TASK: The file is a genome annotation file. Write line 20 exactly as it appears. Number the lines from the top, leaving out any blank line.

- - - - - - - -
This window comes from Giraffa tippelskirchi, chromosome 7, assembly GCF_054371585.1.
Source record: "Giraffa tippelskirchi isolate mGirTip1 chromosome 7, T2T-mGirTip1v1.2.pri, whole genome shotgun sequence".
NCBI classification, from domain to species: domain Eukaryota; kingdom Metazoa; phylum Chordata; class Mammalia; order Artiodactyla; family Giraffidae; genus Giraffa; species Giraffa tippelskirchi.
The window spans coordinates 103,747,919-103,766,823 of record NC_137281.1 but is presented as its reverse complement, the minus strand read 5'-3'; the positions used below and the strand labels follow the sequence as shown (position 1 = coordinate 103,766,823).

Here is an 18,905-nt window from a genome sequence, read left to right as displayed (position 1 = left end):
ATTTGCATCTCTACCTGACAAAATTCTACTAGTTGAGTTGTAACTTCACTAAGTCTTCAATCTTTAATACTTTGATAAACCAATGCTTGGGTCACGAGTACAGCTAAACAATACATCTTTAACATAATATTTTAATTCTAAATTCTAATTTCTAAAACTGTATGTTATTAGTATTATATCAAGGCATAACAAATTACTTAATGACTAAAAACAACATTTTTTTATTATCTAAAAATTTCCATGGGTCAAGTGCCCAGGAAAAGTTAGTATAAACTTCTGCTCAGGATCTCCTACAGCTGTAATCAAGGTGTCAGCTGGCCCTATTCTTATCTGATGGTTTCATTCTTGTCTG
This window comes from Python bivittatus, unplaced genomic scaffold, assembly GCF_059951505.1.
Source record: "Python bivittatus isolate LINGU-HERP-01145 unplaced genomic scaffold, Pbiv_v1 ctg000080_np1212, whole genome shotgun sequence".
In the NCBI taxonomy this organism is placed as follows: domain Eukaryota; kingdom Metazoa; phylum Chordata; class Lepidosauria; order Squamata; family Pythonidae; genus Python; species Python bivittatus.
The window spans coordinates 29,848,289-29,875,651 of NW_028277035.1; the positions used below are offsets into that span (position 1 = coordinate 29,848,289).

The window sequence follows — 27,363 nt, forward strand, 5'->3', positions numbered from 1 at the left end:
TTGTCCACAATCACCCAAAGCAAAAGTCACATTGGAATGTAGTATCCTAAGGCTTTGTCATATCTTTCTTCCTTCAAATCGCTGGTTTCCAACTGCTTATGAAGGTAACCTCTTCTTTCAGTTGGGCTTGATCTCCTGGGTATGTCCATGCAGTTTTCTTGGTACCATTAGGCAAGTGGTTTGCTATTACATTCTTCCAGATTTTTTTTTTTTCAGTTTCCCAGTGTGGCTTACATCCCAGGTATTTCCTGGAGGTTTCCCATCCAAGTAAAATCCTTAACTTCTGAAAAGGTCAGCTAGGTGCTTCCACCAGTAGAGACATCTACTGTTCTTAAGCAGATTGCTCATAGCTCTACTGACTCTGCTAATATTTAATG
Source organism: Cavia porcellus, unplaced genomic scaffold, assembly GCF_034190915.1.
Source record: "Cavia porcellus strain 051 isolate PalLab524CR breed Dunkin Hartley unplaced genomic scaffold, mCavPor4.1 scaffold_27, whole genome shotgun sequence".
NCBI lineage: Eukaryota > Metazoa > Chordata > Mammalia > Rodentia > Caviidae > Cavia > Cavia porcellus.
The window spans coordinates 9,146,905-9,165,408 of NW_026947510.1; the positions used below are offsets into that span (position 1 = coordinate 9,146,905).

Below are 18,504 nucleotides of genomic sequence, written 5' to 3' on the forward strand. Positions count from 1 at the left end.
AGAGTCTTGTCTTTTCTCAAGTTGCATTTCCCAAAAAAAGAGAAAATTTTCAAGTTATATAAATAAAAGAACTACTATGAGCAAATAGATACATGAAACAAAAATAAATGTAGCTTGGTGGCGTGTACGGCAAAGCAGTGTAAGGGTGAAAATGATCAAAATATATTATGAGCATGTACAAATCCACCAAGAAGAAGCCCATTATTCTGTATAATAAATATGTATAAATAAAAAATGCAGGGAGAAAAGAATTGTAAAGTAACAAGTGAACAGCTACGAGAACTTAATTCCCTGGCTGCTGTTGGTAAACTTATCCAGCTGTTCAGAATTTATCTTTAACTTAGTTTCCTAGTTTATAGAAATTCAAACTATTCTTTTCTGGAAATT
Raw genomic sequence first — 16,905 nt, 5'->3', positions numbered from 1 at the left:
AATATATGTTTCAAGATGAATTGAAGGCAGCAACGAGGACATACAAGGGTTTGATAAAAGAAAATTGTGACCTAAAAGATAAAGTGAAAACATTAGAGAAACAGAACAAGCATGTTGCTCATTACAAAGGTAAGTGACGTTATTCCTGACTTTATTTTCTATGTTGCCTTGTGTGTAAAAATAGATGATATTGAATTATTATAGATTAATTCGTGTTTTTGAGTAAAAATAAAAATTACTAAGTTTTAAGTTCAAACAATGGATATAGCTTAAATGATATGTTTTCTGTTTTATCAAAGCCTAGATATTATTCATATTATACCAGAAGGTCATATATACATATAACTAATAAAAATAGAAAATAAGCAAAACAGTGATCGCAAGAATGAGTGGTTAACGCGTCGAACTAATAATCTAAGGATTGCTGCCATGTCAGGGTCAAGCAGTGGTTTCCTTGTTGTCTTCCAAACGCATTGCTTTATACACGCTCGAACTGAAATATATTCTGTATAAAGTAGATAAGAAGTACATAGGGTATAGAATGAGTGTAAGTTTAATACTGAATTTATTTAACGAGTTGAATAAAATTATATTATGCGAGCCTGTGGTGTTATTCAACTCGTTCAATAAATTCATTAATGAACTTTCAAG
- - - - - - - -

AATATATGTTTCAAGATGAATTGAAGGCAGCAACGAGGACATACAAGGGTTTGATAAAAGAAAATTGTGACCTAAAAGATAAAGTGAAAACATTAGAGAAACAGAACAAGCATGTTGCTCATTACAAAGGTAAGTGACGTTATTCCTGACTTTATTTTCTATGTTGCCTTGTGTGTAAAAATAGATGATATTGAATTATTATAGATTAATTCGTGTTTTTGAGTAAAAATAAAAATTACTAAGTTTTAAGTTCAAACAATGGATATAGCTTAAATGATATGTTTTCTGTTTTATCAAAGCCTAGATATTATTCATATTATACCAGAAGGTCATATATACATATAACTAATAAAAATAGAAAATAAGCAAAACAGTGATCGCAAGAATGAGTGGTTAACGCGTCGAACTAATAATCTAAGGATTGCTGCCATGTCAGGGTCAAGCAGTGGTTTCCTTGTTGTCTTCCAAACGCATTGCTTTATACACGCTCGAACTGAAATATATTCTGTATAAAGTAGATAAGAAGTACATAGGGTATAGAATGAGTGTAAGTTTAATACTGAATTTATTTAACGAGTTGAATAAAATTATATTATGCGAGCCTGTGGTGTTATTCAACTCGTTCAATAAATTCATTAATGAACTTTCAAG